Tuesday, 8 March 2011

March Memories and Brown Hares

   Soon, I am going on a 'Brown Hare Day' with talks and walks and - fingers crossed - sightings. Can't wait!    It's been arranged by my local branch of the PTES - People's Trust for Endangered Species.  And yes, they do extend membership to the faere-folk - if they promise to behave.

  Now hares you see, are much thought about in March. Moon gazing hares, Mad March Hares they are as they race and box and display in the early morning dews.

   Tony (fabuloius photo above) describes the hare as  'England's most magical, mystical and enigmatic animal' and how right he is. Tony has been talking a lot about hares recently in his lovely blog. Hares are associated with the Gods and Goddesses, the myths and legends of countries the world over.

   From the Celtic Goddess Oestre's totem spirit hare to Norse Goddess Freya's hare attendants, and to the flaming torch carrying hares owned by Germanic Goddess Holda. From stories across the Indian religions to the great continent of Africa the hare is revered.

  I wonder, did you ever see tiles like the one below?  Handcrafted with images and calligraphy, rippling with poetry. They will make one specially for you if you wish. Muddypond just loves these - do click on the link and visit the pottery here!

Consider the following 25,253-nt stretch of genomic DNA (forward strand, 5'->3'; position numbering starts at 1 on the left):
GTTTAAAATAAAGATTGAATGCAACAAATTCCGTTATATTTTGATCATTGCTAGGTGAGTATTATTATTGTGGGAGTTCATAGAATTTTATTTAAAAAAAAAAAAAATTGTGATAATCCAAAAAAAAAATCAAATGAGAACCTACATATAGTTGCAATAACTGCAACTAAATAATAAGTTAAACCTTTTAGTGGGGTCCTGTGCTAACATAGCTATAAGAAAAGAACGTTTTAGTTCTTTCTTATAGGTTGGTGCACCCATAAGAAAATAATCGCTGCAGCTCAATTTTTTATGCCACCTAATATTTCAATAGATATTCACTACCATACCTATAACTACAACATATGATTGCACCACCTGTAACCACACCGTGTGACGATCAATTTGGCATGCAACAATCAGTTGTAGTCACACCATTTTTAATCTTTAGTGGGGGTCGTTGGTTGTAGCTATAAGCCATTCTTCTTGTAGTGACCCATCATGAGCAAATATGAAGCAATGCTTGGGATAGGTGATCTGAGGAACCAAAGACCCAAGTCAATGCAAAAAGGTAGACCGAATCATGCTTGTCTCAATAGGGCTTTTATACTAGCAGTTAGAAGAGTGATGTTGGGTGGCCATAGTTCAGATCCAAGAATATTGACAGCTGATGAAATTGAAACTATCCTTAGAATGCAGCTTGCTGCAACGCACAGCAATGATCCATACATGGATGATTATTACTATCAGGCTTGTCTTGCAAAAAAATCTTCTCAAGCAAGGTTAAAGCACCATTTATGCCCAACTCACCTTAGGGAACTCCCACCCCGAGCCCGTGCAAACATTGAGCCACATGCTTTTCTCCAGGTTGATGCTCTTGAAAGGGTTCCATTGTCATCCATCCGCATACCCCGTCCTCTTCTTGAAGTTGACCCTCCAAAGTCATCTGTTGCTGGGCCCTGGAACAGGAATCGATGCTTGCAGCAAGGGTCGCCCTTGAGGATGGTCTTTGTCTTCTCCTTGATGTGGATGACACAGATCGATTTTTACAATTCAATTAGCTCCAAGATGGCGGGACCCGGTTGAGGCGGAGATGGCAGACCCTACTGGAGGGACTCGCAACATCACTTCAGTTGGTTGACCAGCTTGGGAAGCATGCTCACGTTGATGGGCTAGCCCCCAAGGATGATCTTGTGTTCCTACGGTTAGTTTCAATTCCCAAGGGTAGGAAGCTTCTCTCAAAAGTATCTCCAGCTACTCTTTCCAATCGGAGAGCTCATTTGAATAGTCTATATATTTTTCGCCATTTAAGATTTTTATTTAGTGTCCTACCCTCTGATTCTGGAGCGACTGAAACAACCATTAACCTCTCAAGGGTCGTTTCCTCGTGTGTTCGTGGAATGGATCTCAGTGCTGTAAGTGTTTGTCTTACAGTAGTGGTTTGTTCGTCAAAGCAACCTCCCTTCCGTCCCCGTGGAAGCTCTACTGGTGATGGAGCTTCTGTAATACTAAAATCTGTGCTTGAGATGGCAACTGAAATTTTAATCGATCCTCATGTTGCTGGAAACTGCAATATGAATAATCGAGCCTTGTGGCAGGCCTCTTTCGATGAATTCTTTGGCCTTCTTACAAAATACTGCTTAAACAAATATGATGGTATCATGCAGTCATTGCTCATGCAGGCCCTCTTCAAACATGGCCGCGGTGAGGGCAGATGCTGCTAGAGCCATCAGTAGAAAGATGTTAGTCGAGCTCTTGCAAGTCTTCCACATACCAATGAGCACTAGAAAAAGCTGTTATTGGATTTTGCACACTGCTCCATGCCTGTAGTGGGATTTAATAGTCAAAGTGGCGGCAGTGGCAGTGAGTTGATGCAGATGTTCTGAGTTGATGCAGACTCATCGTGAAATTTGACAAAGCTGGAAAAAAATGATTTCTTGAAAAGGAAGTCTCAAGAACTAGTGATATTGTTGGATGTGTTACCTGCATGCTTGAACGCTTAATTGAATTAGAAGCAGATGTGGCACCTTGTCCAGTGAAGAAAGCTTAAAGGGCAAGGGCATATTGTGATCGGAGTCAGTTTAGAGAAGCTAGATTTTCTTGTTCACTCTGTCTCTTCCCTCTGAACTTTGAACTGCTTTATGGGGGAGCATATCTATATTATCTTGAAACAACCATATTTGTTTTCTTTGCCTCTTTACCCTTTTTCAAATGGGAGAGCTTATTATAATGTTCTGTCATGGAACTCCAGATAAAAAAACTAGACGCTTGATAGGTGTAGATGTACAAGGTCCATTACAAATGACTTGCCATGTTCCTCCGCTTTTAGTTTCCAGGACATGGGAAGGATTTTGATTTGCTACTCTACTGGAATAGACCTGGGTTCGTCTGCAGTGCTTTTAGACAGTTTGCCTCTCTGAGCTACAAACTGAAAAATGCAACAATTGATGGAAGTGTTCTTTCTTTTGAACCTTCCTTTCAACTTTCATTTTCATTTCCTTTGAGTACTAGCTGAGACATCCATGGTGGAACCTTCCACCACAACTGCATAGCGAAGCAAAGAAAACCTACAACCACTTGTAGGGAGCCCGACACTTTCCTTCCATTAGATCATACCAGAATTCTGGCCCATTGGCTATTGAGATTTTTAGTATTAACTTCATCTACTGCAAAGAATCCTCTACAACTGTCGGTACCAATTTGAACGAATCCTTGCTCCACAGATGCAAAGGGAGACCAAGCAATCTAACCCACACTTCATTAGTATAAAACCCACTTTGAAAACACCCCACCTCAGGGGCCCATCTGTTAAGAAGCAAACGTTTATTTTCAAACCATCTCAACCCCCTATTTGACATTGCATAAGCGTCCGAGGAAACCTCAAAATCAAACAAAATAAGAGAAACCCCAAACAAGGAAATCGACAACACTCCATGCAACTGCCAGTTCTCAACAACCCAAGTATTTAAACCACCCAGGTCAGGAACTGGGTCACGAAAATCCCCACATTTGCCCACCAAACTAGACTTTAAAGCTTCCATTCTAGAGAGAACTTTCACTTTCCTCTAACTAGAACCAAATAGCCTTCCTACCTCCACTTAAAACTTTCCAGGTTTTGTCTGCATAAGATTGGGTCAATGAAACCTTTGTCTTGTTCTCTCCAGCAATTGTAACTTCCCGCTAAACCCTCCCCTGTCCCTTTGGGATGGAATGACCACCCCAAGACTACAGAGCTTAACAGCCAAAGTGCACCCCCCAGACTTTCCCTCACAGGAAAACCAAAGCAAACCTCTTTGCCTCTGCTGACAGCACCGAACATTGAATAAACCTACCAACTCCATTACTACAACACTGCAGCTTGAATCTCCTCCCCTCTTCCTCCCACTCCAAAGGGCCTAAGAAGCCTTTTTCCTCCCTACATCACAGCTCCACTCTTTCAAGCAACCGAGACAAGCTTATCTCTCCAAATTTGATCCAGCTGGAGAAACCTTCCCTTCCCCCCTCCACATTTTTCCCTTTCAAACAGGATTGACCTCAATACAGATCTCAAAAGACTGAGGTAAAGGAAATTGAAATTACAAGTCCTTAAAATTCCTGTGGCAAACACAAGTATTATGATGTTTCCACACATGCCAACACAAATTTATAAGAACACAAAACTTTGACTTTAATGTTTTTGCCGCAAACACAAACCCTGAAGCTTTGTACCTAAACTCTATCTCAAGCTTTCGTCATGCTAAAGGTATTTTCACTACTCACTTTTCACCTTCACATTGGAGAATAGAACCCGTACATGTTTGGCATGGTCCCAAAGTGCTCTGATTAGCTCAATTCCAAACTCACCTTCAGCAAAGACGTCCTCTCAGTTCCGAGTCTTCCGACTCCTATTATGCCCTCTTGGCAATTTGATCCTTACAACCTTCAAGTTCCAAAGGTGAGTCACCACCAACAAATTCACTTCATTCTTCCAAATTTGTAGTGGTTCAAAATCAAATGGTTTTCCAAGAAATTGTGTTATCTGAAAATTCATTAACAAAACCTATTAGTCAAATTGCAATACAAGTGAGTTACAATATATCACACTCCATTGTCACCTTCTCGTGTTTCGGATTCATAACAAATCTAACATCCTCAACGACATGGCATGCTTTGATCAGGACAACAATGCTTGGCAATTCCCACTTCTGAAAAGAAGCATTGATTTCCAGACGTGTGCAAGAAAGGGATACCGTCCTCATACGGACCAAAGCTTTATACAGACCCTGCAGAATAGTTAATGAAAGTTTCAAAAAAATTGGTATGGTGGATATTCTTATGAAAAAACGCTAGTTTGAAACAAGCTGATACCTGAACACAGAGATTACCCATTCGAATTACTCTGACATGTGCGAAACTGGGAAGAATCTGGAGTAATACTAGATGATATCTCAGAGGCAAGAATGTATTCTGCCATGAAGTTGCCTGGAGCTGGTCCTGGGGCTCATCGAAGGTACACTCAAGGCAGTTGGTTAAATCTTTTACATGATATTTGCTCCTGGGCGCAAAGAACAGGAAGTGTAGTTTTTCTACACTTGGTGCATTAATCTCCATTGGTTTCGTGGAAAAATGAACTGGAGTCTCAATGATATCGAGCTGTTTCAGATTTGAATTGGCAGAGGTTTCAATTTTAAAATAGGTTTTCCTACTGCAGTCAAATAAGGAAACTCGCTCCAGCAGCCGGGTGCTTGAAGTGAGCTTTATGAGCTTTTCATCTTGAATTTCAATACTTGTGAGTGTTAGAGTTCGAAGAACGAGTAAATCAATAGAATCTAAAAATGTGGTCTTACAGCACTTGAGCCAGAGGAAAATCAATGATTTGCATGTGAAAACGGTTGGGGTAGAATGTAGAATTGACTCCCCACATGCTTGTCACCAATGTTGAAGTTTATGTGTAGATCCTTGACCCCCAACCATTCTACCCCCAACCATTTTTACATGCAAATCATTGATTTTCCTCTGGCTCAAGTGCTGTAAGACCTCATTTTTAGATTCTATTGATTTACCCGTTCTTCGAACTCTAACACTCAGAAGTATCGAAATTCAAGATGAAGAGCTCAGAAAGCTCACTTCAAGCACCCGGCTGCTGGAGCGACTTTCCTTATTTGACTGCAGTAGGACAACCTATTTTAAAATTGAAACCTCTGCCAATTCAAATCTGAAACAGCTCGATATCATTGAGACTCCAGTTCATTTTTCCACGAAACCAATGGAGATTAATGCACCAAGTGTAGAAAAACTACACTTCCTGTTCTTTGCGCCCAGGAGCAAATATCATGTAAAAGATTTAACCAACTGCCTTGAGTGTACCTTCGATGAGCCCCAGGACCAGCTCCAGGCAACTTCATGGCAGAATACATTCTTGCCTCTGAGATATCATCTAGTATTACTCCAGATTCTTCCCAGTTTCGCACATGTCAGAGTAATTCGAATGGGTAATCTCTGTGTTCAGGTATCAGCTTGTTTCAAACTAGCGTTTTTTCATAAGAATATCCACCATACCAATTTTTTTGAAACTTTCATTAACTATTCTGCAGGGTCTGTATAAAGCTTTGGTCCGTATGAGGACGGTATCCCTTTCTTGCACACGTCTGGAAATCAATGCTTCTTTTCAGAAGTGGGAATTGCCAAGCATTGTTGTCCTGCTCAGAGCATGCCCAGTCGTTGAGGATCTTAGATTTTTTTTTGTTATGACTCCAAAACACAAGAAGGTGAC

'For tomorrow may rain, so, I'll follow the sun'

'Young Buck' from a selection of paintings and jewellery by Hannah Willow

 The hare is a totem, a magical symbol of strange, fey undpredictability. He is said to be cunning, intuitive and clever. He likes to appear at night, sitting still under the moon - where many legends say he can be seen. Look carefully as the moon waxes half full at the western edge of the face. In Sanskrit, the word for Moon is 'Sasanka' which means - having marks like a hare.
Do you remember the excitement surrounding Kit Williams' book 'Masquerade', with its puzzles and buried treasure?

Author Kit Williams with the 'Masquerade Jewel' . Picture from The Smithsonian 1982

   When I was just a faerysprig - very young in fact - my soft spot for hares was formed and fixed by the 'Little Grey Rabbit, Squirrel and Hare' stories by the great country writer Alison Uttley and published by Collins. I fell in love with every one of the illiustrations by Margaret Tempest and had, still have - the whole set.  Here are two favourite Hare pictures:

From 'Hare and the Easter Eggs' by Alison Uttley - illustration - Margaret Tempest

From 'Hare and Guy Fawkes'  by Alison Uttley - illustration - Margaret Tempest

   I hope one day to stay in these gorgeous holiday cottages, famed for the hares living in the area - do have a look - how lovely - what possibilities hey!  Bleasdale Cottages - for hare watching and a gallery of photographs by Ann and Steve Toon.

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